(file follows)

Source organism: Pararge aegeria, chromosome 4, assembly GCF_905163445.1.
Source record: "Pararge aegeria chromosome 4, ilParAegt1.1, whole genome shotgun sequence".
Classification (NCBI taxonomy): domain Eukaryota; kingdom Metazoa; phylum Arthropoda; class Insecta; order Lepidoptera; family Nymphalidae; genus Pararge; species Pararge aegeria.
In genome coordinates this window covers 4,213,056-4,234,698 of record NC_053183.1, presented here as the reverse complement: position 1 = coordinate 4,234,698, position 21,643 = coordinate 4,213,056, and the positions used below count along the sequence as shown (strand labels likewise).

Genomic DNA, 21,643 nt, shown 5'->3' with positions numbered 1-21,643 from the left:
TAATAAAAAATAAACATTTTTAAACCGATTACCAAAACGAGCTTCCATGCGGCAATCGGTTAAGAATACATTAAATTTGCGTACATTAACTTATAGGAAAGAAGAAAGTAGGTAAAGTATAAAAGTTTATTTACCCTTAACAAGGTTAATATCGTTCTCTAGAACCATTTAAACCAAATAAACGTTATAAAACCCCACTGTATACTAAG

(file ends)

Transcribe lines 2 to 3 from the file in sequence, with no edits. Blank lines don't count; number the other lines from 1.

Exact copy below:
Source record: "Pararge aegeria chromosome 4, ilParAegt1.1, whole genome shotgun sequence".
Classification (NCBI taxonomy): domain Eukaryota; kingdom Metazoa; phylum Arthropoda; class Insecta; order Lepidoptera; family Nymphalidae; genus Pararge; species Pararge aegeria.